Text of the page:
By: Reginald Tiangha

I know that Closing Ceremonies are typically causes for celebration, and this one was no different. Before the WorldSkills Calgary 2009 Closing Ceremonies started, all of the competitors and their fans were chanting and singing and celebrating in their own way.

The ceremony was supposed to start at 6 PM, but it was delayed for about 30 minutes while they waited for all of the delegates to arrive. So, as you’ll see in the video below (taken with my very amateurish digital camera from my vantage point in the stands), the competitors decided to take it into their own hands to amuse themselves until the ceremony started.

It’s important to note that at this point in time, the majority of the delegates had already taken their seats, and were waiting on the last few countries to arrive. They had already been seated for about 12 minutes or so. It’s important because of what happened next:

and before you knew it, it ultimately turned into this:

As you can see, it started with a bunch of Koreans standing near their seats, dancing and waving their flags, probably killing time until the festivities were to start.

All of a sudden (much to my surprise, as I had only intended to get video of the Koreans), they were joined by a trio of Swedes who spontaneously decided to leave their seats and join them. Then, the entire Swedish delegation joins in the dancing, followed by a Swiss and a person from France, and they all decide on the spur of the moment to circle march around the stage. Unscripted and fully spontaneous, all of the delegations decide to join in, much to the crowd’s delight! All of a sudden, it had turned into a full-blown Parade of Nations, and the ceremony hadn’t even begun yet!

This particular moment essentially defined what this night was about: A night of celebration, collaboration, and camaraderie between nations and competitors.

The Best of Nations on Display

Much of the night continued in the same vein. No matter who it was that took to the podium in the 45 skill competitions, countries and competitors were supportive of each other, and everyone was happy for everyone else. The Young Canadians were on hand to ensure the celebrations remained colourful and full of excitement by singing, dancing, escorting the winners as they took to the podium, and showering competitors with confetti.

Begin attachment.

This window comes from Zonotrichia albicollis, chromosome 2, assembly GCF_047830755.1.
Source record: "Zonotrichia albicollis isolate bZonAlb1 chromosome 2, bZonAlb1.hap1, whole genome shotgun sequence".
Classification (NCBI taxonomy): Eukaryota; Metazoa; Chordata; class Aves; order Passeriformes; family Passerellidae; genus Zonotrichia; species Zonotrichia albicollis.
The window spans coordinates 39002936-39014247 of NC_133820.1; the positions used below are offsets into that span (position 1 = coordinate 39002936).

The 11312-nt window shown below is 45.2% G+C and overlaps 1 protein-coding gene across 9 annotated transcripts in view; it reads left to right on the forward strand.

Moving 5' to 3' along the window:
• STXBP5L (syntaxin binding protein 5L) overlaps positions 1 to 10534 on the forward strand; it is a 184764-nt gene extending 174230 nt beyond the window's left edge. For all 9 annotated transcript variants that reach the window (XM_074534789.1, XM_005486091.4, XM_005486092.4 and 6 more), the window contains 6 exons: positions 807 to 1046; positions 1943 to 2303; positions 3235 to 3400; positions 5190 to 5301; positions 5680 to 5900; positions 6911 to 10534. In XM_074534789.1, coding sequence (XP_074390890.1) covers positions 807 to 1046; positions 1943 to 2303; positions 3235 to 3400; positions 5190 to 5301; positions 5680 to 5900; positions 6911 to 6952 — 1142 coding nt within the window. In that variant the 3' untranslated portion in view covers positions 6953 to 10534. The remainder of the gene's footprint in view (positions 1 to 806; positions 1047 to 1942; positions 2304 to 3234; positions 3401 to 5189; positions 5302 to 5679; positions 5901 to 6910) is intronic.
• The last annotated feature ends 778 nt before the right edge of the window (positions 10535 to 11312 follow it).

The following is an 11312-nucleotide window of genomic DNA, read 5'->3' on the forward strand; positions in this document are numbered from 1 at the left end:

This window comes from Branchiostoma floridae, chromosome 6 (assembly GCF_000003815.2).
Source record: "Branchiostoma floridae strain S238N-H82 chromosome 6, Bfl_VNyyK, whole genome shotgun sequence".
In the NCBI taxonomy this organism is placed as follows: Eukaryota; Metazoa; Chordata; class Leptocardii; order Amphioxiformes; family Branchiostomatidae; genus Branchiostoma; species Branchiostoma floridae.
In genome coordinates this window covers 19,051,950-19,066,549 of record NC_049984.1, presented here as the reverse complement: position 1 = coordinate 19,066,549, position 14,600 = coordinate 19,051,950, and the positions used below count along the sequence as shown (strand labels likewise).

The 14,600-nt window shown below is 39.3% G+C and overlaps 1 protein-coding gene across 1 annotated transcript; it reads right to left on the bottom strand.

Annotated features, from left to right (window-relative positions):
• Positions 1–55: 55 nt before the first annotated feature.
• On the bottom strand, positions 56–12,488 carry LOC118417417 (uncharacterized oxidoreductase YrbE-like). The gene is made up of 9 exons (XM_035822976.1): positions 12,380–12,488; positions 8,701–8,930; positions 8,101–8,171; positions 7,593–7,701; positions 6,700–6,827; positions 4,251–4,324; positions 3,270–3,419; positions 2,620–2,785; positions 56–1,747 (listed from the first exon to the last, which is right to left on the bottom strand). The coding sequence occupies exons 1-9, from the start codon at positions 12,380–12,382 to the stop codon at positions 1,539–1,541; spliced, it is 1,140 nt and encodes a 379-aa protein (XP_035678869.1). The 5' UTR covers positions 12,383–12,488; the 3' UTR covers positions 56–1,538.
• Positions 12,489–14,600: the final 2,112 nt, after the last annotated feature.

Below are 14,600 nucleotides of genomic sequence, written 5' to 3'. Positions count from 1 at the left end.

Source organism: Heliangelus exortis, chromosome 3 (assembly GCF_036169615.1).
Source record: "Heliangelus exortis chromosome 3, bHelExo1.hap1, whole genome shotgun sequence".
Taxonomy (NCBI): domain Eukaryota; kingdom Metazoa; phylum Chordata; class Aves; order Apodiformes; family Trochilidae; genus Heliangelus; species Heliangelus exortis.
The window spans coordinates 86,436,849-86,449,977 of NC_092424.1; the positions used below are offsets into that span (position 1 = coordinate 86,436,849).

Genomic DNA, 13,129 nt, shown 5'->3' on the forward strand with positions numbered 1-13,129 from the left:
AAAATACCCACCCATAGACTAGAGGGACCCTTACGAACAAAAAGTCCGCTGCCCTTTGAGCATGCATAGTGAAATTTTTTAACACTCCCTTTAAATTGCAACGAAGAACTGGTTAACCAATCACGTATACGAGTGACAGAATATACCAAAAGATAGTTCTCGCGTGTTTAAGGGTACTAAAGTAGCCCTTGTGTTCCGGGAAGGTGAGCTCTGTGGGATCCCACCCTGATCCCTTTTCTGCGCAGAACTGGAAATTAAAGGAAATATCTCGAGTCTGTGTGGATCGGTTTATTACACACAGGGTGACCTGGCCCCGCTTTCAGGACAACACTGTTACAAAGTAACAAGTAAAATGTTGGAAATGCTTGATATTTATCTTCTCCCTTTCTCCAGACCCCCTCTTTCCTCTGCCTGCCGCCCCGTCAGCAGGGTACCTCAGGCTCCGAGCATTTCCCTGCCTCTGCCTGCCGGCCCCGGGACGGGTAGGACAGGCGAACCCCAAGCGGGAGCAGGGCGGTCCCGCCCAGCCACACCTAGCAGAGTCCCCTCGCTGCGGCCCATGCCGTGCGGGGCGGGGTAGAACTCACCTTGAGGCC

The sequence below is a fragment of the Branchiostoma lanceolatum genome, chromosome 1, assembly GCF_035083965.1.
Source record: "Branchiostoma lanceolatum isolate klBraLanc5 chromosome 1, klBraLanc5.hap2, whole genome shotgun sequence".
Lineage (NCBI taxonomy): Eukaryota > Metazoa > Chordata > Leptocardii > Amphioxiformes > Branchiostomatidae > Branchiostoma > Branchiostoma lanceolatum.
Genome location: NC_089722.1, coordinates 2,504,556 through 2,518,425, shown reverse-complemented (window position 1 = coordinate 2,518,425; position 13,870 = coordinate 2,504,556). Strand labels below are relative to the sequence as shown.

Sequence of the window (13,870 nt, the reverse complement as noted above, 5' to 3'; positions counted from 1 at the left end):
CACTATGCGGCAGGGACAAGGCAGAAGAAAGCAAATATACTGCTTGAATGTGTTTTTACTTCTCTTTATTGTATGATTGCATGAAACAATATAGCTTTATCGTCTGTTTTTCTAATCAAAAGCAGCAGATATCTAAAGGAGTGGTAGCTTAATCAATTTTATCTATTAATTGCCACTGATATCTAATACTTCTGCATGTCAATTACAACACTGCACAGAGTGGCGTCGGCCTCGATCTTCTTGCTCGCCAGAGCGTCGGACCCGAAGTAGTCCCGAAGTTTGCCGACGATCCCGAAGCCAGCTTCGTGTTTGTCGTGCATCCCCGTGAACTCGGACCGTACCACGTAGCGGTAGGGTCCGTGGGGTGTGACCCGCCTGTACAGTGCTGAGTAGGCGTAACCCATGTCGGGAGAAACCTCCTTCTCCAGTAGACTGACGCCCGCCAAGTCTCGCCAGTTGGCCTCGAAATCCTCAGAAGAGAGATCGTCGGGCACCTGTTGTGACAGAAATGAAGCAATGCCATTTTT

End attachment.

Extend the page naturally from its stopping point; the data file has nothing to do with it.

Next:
The hard working volunteers of WorldSkills Calgary 2009 had cause for celebration as well: WorldSkills International President Tjerk Dusseldorp declared the Calgary competition “the best competition ever,” praising the hard work of the Calgary volunteers, the innovation that Calgary brought to the table in all aspects from operations, technology, new media, and everything in between, and that it set the bar very high for WorldSkills London 2011.

The WorldSkills Calgary 2009 Closing Ceremonies may have marked the end of competition and four years worth of hard work from all of the 3,000 WorldSkills volunteers, but it also marked the beginning of a new chapter for everyone involved.

For those who had participated, new friendships were made, and new knowledge and techniques were acquired that could then be taken back to their respective countries of origin and applied to their various trades.

For those who had watched, perhaps their courses in life have been altered by what they had seen. Who knows if someone out there in the crowd or who had attended because of a school field trip will choose to pursue a career in the trades thanks to what they had seen in Calgary? If they’ll be the ones to innovate and become famous for doing so? Of if they, at the very least, gained a greater appreciation for those who decide to take up a trade when before, they did not?

No matter what comes next, all the people involved in WorldSkills 2009 have the right to hold their heads high, and to congratulate themselves on a job well done!